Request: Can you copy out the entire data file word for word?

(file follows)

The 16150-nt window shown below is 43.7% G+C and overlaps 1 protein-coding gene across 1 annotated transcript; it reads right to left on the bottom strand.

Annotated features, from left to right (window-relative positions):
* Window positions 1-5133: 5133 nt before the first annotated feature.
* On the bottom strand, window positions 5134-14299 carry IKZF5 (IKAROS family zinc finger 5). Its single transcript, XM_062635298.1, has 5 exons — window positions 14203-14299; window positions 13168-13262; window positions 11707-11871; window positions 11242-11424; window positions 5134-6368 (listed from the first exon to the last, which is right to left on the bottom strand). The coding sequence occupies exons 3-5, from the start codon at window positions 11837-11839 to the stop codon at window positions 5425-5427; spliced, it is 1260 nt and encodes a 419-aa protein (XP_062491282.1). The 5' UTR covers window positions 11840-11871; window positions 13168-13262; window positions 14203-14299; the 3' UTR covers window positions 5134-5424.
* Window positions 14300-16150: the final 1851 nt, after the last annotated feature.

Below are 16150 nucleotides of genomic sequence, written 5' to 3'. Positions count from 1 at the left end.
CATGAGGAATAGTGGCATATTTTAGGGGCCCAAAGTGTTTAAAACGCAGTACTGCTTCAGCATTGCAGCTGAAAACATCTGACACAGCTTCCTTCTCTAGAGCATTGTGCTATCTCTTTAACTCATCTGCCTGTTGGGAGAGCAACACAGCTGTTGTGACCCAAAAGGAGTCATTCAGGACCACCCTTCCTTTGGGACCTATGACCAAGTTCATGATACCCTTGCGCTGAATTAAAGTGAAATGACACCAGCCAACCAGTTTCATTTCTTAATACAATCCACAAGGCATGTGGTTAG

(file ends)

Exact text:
The 16150-nt window shown below is 43.7% G+C and overlaps 1 protein-coding gene across 1 annotated transcript; it reads right to left on the bottom strand.

Annotated features, from left to right (window-relative positions):
* Window positions 1-5133: 5133 nt before the first annotated feature.
* On the bottom strand, window positions 5134-14299 carry IKZF5 (IKAROS family zinc finger 5). Its single transcript, XM_062635298.1, has 5 exons — window positions 14203-14299; window positions 13168-13262; window positions 11707-11871; window positions 11242-11424; window positions 5134-6368 (listed from the first exon to the last, which is right to left on the bottom strand). The coding sequence occupies exons 3-5, from the start codon at window positions 11837-11839 to the stop codon at window positions 5425-5427; spliced, it is 1260 nt and encodes a 419-aa protein (XP_062491282.1). The 5' UTR covers window positions 11840-11871; window positions 13168-13262; window positions 14203-14299; the 3' UTR covers window positions 5134-5424.
* Window positions 14300-16150: the final 1851 nt, after the last annotated feature.

Below are 16150 nucleotides of genomic sequence, written 5' to 3'. Positions count from 1 at the left end.
CATGAGGAATAGTGGCATATTTTAGGGGCCCAAAGTGTTTAAAACGCAGTACTGCTTCAGCATTGCAGCTGAAAACATCTGACACAGCTTCCTTCTCTAGAGCATTGTGCTATCTCTTTAACTCATCTGCCTGTTGGGAGAGCAACACAGCTGTTGTGACCCAAAAGGAGTCATTCAGGACCACCCTTCCTTTGGGACCTATGACCAAGTTCATGATACCCTTGCGCTGAATTAAAGTGAAATGACACCAGCCAACCAGTTTCATTTCTTAATACAATCCACAAGGCATGTGGTTAG